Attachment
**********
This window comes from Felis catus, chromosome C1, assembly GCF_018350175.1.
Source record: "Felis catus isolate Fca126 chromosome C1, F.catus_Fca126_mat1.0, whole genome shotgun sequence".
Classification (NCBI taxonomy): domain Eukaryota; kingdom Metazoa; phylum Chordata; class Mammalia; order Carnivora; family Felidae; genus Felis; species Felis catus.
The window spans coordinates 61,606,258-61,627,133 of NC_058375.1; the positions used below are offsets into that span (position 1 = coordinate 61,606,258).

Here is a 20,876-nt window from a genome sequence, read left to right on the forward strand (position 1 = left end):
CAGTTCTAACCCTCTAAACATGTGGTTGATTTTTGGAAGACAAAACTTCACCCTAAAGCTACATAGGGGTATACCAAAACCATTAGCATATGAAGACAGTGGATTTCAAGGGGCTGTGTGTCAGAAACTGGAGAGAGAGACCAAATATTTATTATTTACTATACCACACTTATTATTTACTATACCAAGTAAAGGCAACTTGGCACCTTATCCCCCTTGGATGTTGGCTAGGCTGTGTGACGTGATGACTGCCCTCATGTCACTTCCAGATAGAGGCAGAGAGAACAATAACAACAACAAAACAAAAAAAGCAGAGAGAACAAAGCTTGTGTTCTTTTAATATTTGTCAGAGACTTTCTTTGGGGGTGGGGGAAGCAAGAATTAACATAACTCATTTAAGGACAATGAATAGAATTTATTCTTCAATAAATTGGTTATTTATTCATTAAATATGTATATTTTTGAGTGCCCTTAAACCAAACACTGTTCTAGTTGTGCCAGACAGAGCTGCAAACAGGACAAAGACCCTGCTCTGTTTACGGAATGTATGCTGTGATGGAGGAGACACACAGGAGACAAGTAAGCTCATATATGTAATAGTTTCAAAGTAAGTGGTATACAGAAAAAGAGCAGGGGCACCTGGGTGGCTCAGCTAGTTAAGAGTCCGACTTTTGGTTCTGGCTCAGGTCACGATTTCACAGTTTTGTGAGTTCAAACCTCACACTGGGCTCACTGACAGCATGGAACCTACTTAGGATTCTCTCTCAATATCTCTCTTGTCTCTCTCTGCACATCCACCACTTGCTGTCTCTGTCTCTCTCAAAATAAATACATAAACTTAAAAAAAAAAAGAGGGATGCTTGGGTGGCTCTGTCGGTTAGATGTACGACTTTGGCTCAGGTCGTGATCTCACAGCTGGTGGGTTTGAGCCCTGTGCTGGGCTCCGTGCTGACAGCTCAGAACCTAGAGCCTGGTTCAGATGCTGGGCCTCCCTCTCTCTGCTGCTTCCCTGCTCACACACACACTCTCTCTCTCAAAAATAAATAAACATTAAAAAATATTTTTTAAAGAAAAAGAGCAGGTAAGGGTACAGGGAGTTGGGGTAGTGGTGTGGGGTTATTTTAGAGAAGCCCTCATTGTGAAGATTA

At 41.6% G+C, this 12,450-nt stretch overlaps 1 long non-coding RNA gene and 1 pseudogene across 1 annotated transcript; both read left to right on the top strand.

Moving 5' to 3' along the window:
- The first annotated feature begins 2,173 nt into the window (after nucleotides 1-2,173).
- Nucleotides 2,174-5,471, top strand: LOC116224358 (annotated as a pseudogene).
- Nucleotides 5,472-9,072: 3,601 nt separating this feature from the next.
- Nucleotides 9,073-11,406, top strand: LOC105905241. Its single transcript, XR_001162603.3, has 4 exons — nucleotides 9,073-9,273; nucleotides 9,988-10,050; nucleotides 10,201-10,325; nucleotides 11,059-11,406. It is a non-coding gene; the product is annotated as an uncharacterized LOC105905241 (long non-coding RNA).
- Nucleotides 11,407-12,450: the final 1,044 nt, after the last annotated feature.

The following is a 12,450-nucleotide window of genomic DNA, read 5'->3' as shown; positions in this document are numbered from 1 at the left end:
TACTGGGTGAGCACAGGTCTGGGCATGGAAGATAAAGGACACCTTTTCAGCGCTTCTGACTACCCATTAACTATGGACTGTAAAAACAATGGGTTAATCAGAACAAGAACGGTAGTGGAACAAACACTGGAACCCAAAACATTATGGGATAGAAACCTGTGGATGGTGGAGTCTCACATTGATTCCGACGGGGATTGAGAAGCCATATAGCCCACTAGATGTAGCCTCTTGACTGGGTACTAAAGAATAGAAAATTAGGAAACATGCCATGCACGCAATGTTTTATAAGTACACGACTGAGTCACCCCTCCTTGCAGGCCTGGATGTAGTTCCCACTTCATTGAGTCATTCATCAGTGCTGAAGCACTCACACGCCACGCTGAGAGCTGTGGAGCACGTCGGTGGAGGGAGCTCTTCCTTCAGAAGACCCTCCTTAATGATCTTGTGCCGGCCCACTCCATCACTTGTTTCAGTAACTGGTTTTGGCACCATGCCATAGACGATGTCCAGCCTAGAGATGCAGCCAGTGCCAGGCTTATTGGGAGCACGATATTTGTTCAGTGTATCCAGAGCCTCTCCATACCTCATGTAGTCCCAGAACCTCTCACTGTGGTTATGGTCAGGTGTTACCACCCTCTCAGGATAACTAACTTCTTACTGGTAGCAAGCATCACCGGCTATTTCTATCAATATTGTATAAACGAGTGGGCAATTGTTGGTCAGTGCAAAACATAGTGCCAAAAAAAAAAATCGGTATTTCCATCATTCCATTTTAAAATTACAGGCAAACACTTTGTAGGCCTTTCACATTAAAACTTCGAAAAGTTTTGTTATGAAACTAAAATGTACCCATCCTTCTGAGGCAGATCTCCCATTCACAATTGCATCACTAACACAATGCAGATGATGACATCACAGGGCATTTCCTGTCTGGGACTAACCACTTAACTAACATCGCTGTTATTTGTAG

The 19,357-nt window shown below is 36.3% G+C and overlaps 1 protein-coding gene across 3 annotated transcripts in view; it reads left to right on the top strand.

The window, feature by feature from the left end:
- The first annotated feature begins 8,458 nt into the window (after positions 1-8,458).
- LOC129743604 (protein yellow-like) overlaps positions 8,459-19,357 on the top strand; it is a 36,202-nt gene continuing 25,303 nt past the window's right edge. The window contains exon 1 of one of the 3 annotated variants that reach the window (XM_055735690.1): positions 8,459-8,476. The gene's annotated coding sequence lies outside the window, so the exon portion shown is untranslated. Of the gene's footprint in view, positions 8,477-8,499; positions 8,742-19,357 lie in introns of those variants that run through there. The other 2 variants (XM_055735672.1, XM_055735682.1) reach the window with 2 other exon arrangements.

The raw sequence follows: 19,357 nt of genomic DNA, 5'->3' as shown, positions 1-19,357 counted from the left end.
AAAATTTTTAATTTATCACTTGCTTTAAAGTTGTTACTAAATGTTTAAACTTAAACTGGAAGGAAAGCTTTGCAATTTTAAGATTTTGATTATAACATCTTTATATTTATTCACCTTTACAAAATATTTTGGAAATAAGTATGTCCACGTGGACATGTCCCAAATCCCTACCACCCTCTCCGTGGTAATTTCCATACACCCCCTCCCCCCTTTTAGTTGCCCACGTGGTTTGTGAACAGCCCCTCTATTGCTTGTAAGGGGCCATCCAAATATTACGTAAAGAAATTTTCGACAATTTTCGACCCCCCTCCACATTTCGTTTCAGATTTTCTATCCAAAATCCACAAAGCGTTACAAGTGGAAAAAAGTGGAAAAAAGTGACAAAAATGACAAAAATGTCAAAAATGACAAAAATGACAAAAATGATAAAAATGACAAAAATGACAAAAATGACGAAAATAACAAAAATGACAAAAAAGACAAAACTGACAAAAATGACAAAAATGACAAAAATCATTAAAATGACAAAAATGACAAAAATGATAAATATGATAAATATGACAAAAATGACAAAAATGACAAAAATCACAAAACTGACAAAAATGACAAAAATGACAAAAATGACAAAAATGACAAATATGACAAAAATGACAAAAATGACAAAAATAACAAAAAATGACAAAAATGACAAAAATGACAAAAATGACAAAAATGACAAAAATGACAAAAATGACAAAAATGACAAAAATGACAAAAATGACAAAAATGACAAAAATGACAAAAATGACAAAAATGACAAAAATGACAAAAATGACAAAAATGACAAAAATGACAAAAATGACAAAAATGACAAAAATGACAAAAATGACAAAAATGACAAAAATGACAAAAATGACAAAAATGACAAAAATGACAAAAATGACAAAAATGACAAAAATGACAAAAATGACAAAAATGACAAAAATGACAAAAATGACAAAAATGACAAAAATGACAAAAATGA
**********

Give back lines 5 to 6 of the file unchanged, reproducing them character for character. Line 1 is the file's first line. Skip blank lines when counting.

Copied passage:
Here is a 20,876-nt window from a genome sequence, read left to right on the forward strand (position 1 = left end):
CAGTTCTAACCCTCTAAACATGTGGTTGATTTTTGGAAGACAAAACTTCACCCTAAAGCTACATAGGGGTATACCAAAACCATTAGCATATGAAGACAGTGGATTTCAAGGGGCTGTGTGTCAGAAACTGGAGAGAGAGACCAAATATTTATTATTTACTATACCACACTTATTATTTACTATACCAAGTAAAGGCAACTTGGCACCTTATCCCCCTTGGATGTTGGCTAGGCTGTGTGACGTGATGACTGCCCTCATGTCACTTCCAGATAGAGGCAGAGAGAACAATAACAACAACAAAACAAAAAAAGCAGAGAGAACAAAGCTTGTGTTCTTTTAATATTTGTCAGAGACTTTCTTTGGGGGTGGGGGAAGCAAGAATTAACATAACTCATTTAAGGACAATGAATAGAATTTATTCTTCAATAAATTGGTTATTTATTCATTAAATATGTATATTTTTGAGTGCCCTTAAACCAAACACTGTTCTAGTTGTGCCAGACAGAGCTGCAAACAGGACAAAGACCCTGCTCTGTTTACGGAATGTATGCTGTGATGGAGGAGACACACAGGAGACAAGTAAGCTCATATATGTAATAGTTTCAAAGTAAGTGGTATACAGAAAAAGAGCAGGGGCACCTGGGTGGCTCAGCTAGTTAAGAGTCCGACTTTTGGTTCTGGCTCAGGTCACGATTTCACAGTTTTGTGAGTTCAAACCTCACACTGGGCTCACTGACAGCATGGAACCTACTTAGGATTCTCTCTCAATATCTCTCTTGTCTCTCTCTGCACATCCACCACTTGCTGTCTCTGTCTCTCTCAAAATAAATACATAAACTTAAAAAAAAAAAGAGGGATGCTTGGGTGGCTCTGTCGGTTAGATGTACGACTTTGGCTCAGGTCGTGATCTCACAGCTGGTGGGTTTGAGCCCTGTGCTGGGCTCCGTGCTGACAGCTCAGAACCTAGAGCCTGGTTCAGATGCTGGGCCTCCCTCTCTCTGCTGCTTCCCTGCTCACACACACACTCTCTCTCTCAAAAATAAATAAACATTAAAAAATATTTTTTAAAGAAAAAGAGCAGGTAAGGGTACAGGGAGTTGGGGTAGTGGTGTGGGGTTATTTTAGAGAAGCCCTCATTGTGAAGATTA